There’s also Blue Origin, the evolving rocket company founded by the world’s second-place billionaire, Jeff Bezos, in 2000, whose mission is to build “a road to space so our children can build the future”, by building reusable rockets. In May 2019, Bezos unveiled Blue Moon, a cargo carrier and lunar lander capable of delivering 4,500kg to the surface of the moon, possibly helping to carry the equipment needed to build infrastructure there. The first projected mission will be in 2024.
The biggest ‘start-up’ of them all is SpaceX, founded by Elon Musk, 2021’s richest man in the world and possibly the most prominent private citizen in the space race. “[He] is currently leading the drive to send the first humans to Mars, and as one of the richest people ever, he’s on track for the mission,” says Dr Adriana Marais, a theoretical physicist, director of the Foundation for Space Development Africa, founder of Proudly Human, and a former candidate on the now defunct Mars One project that sought to land humans on Mars by 2030.
“In May 2020… SpaceX became the first private company to launch crew to the [ISS] in the Crew Dragon capsule. SpaceX is planning the first-ever flight entirely of private citizens to the ISS with Axiom Space, scheduled no earlier than January 2022. Towards Musk’s goal of a city of one million people on Mars by 2050, SpaceX is finalising development of the Starship… [which] will attempt its first orbital flight later this year, cargo delivery to the surface of Mars in 2022, and if all goes to plan, be ready to transport the first humans to Mars in 2024.”
Like Marais, Adams is excited for the strides Musk and SpaceX are making towards getting humans to Mars, but he is less confident about the timeline: “It seems a little ridiculous, but it’s visionary, right? And it motivates people. So I honestly feel we need people like Elon Musk, to make these bold, braggadocious statements that say, ‘Let’s go, let’s keep moving forward’, and of anyone that I’ve seen of these new players that has the ability and the opportunity to be able to send humans to Mars commercially, it would be Elon Musk. Though I really doubt it’s going to happen on his schedule. Space and Mars are really, really hard, and given the state of where he’s at with his technology right now, I really doubt that we’re going to see a human headed to Mars by 2024.”
Kotze is even more cautious in his outlook: “I think it will not happen in this decade. I think the plans are [there, but] they first want to establish all the conditions. And then in 2030, 2033, round about that time, I think there might be a movement towards a ‘return visit’; not putting the astronaut on the surface, but maybe travel to Mars, make a few orbits around the planet and then return. You also have to take into account that the journey to Mars takes at least six months, and that is only every 26 months when Mars is the closest to Earth, when they can launch towards Mars in order to reduce the travel time. And on the way towards Mars there’s extremely high probability of radiation from outer space. We’re not shielded… nobody’s shielded in outer space from space radiation like cosmic ray particles, a very high ionisation type of radiation that can cause changes to the DNA of people, and even cause death in certain instances. It is an extremely dangerous journey to Mars.”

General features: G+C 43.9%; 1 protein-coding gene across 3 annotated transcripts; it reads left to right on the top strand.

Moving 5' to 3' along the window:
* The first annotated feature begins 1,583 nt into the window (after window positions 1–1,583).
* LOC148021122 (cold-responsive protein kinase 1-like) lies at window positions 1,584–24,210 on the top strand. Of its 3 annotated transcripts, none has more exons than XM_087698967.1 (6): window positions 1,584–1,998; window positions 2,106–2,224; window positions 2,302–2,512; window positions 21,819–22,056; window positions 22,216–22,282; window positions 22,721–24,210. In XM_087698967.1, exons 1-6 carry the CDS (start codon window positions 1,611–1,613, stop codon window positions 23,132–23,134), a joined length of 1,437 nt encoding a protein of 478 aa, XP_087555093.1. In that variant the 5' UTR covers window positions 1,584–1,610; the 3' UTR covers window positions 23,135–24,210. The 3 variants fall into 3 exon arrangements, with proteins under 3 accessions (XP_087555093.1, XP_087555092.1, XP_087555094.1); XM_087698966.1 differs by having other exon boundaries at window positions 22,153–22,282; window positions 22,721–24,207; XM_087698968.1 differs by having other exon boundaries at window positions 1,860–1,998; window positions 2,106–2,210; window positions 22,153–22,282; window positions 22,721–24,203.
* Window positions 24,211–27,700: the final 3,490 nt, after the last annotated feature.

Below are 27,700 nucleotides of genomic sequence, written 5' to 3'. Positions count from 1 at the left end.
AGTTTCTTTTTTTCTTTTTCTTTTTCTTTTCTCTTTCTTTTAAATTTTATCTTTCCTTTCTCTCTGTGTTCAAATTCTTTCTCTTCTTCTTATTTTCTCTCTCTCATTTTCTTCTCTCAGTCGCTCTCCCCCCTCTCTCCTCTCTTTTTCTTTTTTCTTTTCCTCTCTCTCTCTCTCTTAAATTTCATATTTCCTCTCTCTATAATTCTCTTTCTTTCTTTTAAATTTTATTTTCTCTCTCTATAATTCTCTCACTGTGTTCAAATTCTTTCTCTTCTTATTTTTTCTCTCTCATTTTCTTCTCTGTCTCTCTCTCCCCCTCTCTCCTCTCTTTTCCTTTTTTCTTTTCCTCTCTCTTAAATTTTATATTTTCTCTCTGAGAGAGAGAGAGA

Then, there’s the practical matter of entering the orbit and slowing down. “Coming into the atmosphere of Mars, you’d be travelling at around 35,000 kilometres an hour. And then you have to reduce your speed to zero within seven minutes. Taking into account the extremely thin atmosphere of Mars, you cannot really use parachutes very extensively, only when you get very low down. You have to rely on the retro rockets and fire in the opposite direction to reduce the speed of your launch vehicle or your satellite. And they normally call that the seven minutes of hell, when a craft enters Mars,” says Kotze
Marais, on the other hand, says “a lack of imagination” is what is keeping humanity from sending a human to Mars. “We have been delivering cargo to the surface of Mars successfully since the 1970s, and have 20 years of experience of crew living beyond Earth in the ISS. We are well overdue to take the next steps in exploring the reality in which we find ourselves: a presence on next-door-neighbour planet Mars is an entry-level requirement to becoming a spacefaring society, and an important step towards deepening our appreciation of our home planet Earth.”